Sunday, October 28, 2012

enlightenment (according to lax)

Robert Lax, Photo by Hartmut Geerken
to be "enlightened" is not to shine; nor to bring multitudes to the hill where one sits cross-legged, to listen.

it is rather to know what one is doing (& even, perhaps, to enjoy it.)

- robert lax, from "love had a compass, journals and poetry", page 209

Saturday, October 20, 2012

to be fully human

From Archbishop Rowan Williams' lecture to the Synod in Rome, October 10, 2012.  The full text is HERE.

" ... In his autobiography Thomas Merton describes an experience not long after he had entered the monastery where he was to spend the rest of his life (Elected Silence, p.303). He had contracted flu, and was confined to the infirmary for a few days, and, he says, he felt a ‘secret joy’ at the opportunity this gave him for prayer – and ‘to do everything that I want to do, without having to run all over the place answering bells.’ He is forced to recognise that this attitude reveals that ‘All my bad habits … had sneaked into the monastery with me and had received the religious vesture along with me: spiritual gluttony, spiritual sensuality, spiritual pride.’ In other words, he is trying to live the Christian life with the emotional equipment of someone still deeply wedded to the search for individual satisfaction. It is a powerful warning: we have to be every careful in our evangelisation not simply to persuade people to apply to God and the life of the spirit all the longings for drama, excitement and self-congratulation that we so often indulge in our daily lives. It was expressed even more forcefully some decades ago by the American scholar of religion, Jacob Needleman, in a controversial and challenging book called Lost Christianity: the words of the Gospel, he says, are addressed to human beings who ‘do not yet exist’. That is to say, responding in a life-giving way to what the Gospel requires of us means a transforming of our whole self, our feelings and thoughts and imaginings. To be converted to the faith does not mean simply acquiring a new set of beliefs, but becoming a new person, a person in communion with God and others through Jesus Christ.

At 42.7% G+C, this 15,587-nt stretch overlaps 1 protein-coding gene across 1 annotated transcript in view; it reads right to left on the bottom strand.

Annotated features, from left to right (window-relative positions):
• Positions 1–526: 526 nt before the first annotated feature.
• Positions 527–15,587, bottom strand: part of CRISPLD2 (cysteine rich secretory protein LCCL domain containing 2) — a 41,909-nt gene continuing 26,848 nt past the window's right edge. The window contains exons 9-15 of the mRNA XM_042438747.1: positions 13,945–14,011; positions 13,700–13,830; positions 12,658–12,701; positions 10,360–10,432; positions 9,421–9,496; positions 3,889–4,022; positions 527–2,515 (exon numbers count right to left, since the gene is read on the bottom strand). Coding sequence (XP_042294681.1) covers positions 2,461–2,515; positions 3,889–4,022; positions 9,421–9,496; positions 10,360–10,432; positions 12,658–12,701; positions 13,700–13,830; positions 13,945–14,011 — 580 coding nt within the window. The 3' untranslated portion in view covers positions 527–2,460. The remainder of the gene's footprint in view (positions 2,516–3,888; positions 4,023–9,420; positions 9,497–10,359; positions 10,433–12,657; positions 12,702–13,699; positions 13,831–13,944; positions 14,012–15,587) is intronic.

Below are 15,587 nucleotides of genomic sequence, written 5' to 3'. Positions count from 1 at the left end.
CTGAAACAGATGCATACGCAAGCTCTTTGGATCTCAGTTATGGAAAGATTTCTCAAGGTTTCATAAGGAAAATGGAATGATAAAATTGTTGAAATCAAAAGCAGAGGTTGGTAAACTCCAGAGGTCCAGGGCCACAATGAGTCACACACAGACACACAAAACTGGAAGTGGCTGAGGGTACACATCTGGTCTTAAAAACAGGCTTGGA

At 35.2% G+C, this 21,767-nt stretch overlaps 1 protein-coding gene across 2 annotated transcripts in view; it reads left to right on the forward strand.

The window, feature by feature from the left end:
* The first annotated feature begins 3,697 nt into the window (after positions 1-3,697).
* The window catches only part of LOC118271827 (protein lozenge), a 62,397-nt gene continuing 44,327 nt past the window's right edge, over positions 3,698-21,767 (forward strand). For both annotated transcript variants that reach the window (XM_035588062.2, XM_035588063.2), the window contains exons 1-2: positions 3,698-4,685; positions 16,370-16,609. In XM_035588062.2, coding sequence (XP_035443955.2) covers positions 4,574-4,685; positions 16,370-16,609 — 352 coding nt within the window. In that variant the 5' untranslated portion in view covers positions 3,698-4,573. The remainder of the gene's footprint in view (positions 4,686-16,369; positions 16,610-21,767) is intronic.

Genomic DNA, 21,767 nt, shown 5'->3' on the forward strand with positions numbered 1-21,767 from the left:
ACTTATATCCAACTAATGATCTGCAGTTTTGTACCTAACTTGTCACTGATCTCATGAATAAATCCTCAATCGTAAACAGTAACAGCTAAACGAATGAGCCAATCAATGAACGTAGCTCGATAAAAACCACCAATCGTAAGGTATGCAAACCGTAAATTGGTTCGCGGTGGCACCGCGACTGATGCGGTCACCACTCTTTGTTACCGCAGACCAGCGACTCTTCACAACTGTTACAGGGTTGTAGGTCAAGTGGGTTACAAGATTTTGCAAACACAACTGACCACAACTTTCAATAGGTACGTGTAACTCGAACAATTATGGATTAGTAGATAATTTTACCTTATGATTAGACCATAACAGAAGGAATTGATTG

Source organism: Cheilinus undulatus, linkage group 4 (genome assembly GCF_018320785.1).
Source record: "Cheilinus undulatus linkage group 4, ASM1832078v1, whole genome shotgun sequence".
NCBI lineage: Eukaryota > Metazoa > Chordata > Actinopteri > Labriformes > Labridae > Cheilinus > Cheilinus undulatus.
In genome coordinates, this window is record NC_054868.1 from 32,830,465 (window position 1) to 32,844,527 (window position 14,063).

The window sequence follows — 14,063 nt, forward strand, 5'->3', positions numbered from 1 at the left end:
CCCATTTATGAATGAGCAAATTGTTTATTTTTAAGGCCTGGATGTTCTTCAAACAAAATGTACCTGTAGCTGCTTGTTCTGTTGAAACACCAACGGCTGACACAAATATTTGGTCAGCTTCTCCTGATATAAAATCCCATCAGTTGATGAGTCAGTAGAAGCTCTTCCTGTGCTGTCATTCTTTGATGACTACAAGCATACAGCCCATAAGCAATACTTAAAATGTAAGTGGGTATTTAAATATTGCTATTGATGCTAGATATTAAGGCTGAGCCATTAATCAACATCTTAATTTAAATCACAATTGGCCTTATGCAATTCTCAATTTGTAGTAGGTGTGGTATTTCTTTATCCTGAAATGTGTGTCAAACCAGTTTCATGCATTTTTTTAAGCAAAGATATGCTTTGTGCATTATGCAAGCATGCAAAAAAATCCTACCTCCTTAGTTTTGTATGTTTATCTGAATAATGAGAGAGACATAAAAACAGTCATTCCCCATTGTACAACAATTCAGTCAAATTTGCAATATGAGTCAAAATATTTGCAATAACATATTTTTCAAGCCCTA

"Contemplation is an intrinsic element in this transforming process. To learn to look to God without regard to my own instant satisfaction, to learn to scrutinise and to relativise the cravings and fantasies that arise in me – this is to allow God to be God, and thus to allow the prayer of Christ, God’s own relation to God, to come alive in me. Invoking the Holy Spirit is a matter of asking the third person of the Trinity to enter my spirit and bring the clarity I need to see where I am in slavery to cravings and fantasies and to give me patience and stillness as God’s light and love penetrate my inner life. Only as this begins to happen will I be delivered from treating the gifts of God as yet another set of things I may acquire to make me happy, or to dominate other people. And as this process unfolds, I become more free—to borrow a phrase of St Augustine (Confessions IV.7)—to ‘love human beings in a human way’, to love them not for what they may promise me, to love them not as if they were there to provide me with lasting safety and comfort, but as fragile fellow-creatures held in the love of God. I discover (as we noted earlier) how to see other persons and things for what they are in relation to God, not to me. And it is here that true justice as well as true love has its roots."

Wednesday, October 3, 2012

what the word "answer" means

Karl Barth
Someone sent this little snippet to me the other day.  It seems to intuit the profoundly intimate and deeply mysterious way in which our own lives are united with, and even mutually dependent, upon God.  (Although I'm sure that there are plenty of theologians who would insist that God does not need us in order to be God.  I'm not so sure.)

Let us approach the subject of prayer from the given fact that God answers.

God is not deaf, but listens; more than that, he acts.

God does not act in the same way whether we pray or not.

Prayer exerts an influence upon God's action, even upon his existence.

This is what the word 'answer' means.

- Karl Barth
From Prayer